Is ambulatory monitoring for "community-acquired" syncope economically attractive? A cost-effectiveness analysis of a randomized trial of external loop recorders versus Holter monitoring

Marie Antoinette Rockx, Jeffrey S Hoch, George J. Klein, Raymond Yee, Allan C. Skanes, Lorne J. Gula, Andrew D. Krahn

Research output: Contribution to journalArticle

38 Citations (Scopus)

Abstract

Background: Out patient ambulatory monitoring is often performed in patients with syncope that present in the primary care setting to include or exclude an arrhythmia. The cost-effectiveness of 2 monitoring strategies was assessed in a prospective randomized trial. Methods: One hundred patients referred for ambulatory monitoring with syncope or presyncope were randomized to a 1-month external loop recorder (n = 49) or 48-hour Holter monitor (n = 51). Patients were offered crossover if there was failed activation or no symptom recurrence. The primary end point was symptom-rhythm correlation during monitoring. Direct costs were calculated based on the 2003 Ontario Health Insurance Plan fee schedule, combined with calculation of labor, materials, service, and overhead for diagnostic testing and related equipment. Results: Before enrollment, the cost of all previous health care resource use was US$472 ± US$397 (range US$21-US$1965). In the loop recorder group, 63% of patients had symptom recurrence and successful activation, compared with 24% in the Holter group (P < .0001). The cost per Holter was US$177.64, and per loop recorder, US$533.56, with a similar cost per diagnosis with the 2 techniques. The incremental cost-effectiveness ratio of the loop recorder was US$901.74 per extra successful diagnosis. A strategy of Holter followed by offered loop recorder trended toward lower cost than initial loop recorder followed by Holter (US$481 ± US$267 vs US$551 ± US$83, P = .08), but was associated with a lower overall diagnostic yield (49% vs 63%) and a resultant higher cost per diagnosis (US$982 vs US$871, P = .08). Bootstrapping suggested that 90% of incremental cost-effectiveness ratios were less than US$1250. Conclusion: Despite the increased upfront cost of external loop recorders, the marked improvement in diagnostic yield offsets the cost. External loop recorders are an economically attractive alternative. First-line use of external loop recorders in patients with "community- acquired" syncope and presyncope should be considered to optimize diagnostic yield given its value.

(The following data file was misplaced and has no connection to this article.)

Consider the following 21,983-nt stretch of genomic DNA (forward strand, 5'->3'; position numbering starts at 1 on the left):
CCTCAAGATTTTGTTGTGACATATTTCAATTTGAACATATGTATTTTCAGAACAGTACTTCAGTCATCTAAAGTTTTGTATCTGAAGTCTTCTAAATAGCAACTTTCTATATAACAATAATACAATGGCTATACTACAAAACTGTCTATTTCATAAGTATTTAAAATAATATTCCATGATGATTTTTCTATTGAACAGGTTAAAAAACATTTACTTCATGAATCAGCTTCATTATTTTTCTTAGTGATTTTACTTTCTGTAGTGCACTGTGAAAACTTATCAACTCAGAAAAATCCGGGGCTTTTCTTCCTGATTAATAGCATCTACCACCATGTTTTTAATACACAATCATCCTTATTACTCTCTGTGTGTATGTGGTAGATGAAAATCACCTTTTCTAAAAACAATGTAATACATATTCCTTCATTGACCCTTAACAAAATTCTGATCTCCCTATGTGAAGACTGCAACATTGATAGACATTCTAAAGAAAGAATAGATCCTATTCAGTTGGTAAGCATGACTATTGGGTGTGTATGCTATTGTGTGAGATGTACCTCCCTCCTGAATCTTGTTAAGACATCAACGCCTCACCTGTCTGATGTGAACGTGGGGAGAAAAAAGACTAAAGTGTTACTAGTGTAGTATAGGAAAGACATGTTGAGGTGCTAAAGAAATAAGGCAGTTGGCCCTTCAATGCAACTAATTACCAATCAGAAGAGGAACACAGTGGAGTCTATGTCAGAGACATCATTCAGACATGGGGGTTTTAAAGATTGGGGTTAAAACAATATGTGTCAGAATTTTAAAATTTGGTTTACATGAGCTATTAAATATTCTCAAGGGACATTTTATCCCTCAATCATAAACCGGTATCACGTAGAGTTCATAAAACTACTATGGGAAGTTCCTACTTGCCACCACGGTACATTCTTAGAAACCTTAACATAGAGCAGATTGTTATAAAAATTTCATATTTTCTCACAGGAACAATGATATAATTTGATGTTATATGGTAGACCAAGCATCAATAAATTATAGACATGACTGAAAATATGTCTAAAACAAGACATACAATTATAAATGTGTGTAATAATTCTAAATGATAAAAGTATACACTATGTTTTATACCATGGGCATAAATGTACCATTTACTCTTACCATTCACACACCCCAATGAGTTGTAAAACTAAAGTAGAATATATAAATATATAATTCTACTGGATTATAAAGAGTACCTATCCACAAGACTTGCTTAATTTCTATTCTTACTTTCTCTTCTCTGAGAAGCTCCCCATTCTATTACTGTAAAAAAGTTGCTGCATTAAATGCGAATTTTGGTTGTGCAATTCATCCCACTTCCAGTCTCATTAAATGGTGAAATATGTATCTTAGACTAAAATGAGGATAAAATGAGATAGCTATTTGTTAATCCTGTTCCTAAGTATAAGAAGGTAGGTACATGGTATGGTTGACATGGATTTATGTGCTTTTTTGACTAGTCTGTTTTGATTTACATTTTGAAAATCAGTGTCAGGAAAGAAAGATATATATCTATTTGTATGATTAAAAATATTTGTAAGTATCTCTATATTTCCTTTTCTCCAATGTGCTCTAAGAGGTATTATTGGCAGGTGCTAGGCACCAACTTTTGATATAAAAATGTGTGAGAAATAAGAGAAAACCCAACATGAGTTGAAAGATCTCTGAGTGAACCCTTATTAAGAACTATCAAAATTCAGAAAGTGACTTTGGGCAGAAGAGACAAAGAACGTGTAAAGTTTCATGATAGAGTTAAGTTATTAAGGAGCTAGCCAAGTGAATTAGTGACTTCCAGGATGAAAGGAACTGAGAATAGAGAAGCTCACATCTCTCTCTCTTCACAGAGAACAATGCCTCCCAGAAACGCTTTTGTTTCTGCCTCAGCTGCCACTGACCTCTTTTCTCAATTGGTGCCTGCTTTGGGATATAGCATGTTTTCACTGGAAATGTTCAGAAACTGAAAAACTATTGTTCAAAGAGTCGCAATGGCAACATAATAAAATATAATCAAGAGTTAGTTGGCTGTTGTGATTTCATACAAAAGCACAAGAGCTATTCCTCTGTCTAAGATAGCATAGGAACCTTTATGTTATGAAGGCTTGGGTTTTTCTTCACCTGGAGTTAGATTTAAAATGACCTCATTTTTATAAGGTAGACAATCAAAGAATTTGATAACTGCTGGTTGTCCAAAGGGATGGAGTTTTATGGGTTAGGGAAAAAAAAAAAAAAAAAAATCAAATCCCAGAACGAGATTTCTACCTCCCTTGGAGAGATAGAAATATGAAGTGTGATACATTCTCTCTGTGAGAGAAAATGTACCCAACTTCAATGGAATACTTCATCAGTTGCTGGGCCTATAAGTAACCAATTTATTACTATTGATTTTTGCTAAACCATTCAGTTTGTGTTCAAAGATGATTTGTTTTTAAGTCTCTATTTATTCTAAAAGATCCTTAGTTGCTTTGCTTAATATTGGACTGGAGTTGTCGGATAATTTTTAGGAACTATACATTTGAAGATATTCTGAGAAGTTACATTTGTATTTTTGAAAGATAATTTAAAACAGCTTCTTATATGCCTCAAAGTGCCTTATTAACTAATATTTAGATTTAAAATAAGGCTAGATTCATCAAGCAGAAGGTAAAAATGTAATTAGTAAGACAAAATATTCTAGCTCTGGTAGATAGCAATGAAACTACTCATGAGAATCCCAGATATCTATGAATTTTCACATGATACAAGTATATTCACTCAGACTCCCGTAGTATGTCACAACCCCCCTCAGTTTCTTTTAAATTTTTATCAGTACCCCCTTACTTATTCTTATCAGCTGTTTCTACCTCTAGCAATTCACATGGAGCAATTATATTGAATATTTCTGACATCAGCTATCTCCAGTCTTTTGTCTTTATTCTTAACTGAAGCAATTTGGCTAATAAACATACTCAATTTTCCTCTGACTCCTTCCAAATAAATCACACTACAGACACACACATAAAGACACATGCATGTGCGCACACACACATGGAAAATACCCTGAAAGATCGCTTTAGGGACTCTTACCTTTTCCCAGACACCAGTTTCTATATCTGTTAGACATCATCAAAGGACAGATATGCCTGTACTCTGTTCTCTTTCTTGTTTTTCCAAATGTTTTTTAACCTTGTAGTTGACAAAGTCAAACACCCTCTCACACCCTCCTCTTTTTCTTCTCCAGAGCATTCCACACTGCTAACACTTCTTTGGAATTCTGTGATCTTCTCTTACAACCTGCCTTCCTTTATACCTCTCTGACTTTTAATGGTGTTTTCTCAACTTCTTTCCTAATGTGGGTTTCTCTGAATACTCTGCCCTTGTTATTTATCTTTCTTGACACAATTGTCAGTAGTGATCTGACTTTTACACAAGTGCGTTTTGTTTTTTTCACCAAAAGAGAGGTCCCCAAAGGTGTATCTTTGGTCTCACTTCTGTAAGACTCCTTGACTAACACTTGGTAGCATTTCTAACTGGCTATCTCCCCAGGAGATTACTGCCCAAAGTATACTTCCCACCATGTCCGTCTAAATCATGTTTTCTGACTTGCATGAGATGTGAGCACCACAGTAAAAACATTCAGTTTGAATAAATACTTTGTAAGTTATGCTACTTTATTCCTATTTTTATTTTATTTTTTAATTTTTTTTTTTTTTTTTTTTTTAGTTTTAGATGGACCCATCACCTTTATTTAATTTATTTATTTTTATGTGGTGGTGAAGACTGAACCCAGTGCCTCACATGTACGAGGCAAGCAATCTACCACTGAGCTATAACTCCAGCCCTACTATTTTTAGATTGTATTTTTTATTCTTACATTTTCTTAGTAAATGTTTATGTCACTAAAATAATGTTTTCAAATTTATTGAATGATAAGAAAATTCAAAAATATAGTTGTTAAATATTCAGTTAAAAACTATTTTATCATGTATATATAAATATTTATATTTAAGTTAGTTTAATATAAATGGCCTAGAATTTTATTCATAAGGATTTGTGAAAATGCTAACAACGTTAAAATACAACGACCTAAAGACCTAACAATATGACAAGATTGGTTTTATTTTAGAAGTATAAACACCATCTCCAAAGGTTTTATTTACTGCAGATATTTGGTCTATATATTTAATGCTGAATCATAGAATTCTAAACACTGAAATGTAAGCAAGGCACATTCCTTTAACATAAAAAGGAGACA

Original languageEnglish (US)
JournalAmerican Heart Journal
Volume150
Issue number5
DOIs
StatePublished - Nov 2005
Externally publishedYes

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Ambulatory Monitoring
Ambulatory Electrocardiography
Syncope
Cost-Benefit Analysis
Costs and Cost Analysis
Fee Schedules
Diagnostic Services
Recurrence
Health Resources
Physiologic Monitoring
Ontario
Health Insurance
Cardiac Arrhythmias
Primary Health Care
Delivery of Health Care
Equipment and Supplies

ASJC Scopus subject areas

  • Cardiology and Cardiovascular Medicine